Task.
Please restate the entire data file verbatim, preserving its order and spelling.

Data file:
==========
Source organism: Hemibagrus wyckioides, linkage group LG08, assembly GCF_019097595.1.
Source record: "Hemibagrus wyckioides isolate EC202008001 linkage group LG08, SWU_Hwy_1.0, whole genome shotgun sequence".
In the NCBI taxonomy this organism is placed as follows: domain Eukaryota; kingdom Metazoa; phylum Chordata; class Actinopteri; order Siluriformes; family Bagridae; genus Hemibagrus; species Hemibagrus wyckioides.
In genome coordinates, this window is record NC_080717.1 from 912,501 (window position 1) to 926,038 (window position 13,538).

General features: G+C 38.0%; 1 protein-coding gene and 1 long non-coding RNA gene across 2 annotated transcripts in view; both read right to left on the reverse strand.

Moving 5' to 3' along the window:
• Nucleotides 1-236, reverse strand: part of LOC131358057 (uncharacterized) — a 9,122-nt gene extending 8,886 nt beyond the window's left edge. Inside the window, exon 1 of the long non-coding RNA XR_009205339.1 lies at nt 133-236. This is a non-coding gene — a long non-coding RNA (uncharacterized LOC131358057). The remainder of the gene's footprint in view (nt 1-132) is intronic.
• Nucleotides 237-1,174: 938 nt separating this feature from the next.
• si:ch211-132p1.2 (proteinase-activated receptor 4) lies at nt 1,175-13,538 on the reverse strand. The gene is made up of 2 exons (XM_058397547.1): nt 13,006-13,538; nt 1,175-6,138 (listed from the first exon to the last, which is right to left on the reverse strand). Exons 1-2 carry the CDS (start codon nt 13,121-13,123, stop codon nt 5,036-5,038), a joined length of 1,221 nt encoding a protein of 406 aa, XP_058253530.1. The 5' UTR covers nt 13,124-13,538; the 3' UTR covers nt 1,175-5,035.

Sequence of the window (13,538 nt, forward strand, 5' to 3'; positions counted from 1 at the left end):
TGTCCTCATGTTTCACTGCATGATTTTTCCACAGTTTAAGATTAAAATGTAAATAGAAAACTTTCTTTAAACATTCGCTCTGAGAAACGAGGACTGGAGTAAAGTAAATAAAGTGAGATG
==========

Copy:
Source organism: Hemibagrus wyckioides, linkage group LG08, assembly GCF_019097595.1.
Source record: "Hemibagrus wyckioides isolate EC202008001 linkage group LG08, SWU_Hwy_1.0, whole genome shotgun sequence".
In the NCBI taxonomy this organism is placed as follows: domain Eukaryota; kingdom Metazoa; phylum Chordata; class Actinopteri; order Siluriformes; family Bagridae; genus Hemibagrus; species Hemibagrus wyckioides.
In genome coordinates, this window is record NC_080717.1 from 912,501 (window position 1) to 926,038 (window position 13,538).

General features: G+C 38.0%; 1 protein-coding gene and 1 long non-coding RNA gene across 2 annotated transcripts in view; both read right to left on the reverse strand.

Moving 5' to 3' along the window:
• Nucleotides 1-236, reverse strand: part of LOC131358057 (uncharacterized) — a 9,122-nt gene extending 8,886 nt beyond the window's left edge. Inside the window, exon 1 of the long non-coding RNA XR_009205339.1 lies at nt 133-236. This is a non-coding gene — a long non-coding RNA (uncharacterized LOC131358057). The remainder of the gene's footprint in view (nt 1-132) is intronic.
• Nucleotides 237-1,174: 938 nt separating this feature from the next.
• si:ch211-132p1.2 (proteinase-activated receptor 4) lies at nt 1,175-13,538 on the reverse strand. The gene is made up of 2 exons (XM_058397547.1): nt 13,006-13,538; nt 1,175-6,138 (listed from the first exon to the last, which is right to left on the reverse strand). Exons 1-2 carry the CDS (start codon nt 13,121-13,123, stop codon nt 5,036-5,038), a joined length of 1,221 nt encoding a protein of 406 aa, XP_058253530.1. The 5' UTR covers nt 13,124-13,538; the 3' UTR covers nt 1,175-5,035.

Sequence of the window (13,538 nt, forward strand, 5' to 3'; positions counted from 1 at the left end):
TGTCCTCATGTTTCACTGCATGATTTTTCCACAGTTTAAGATTAAAATGTAAATAGAAAACTTTCTTTAAACATTCGCTCTGAGAAACGAGGACTGGAGTAAAGTAAATAAAGTGAGATG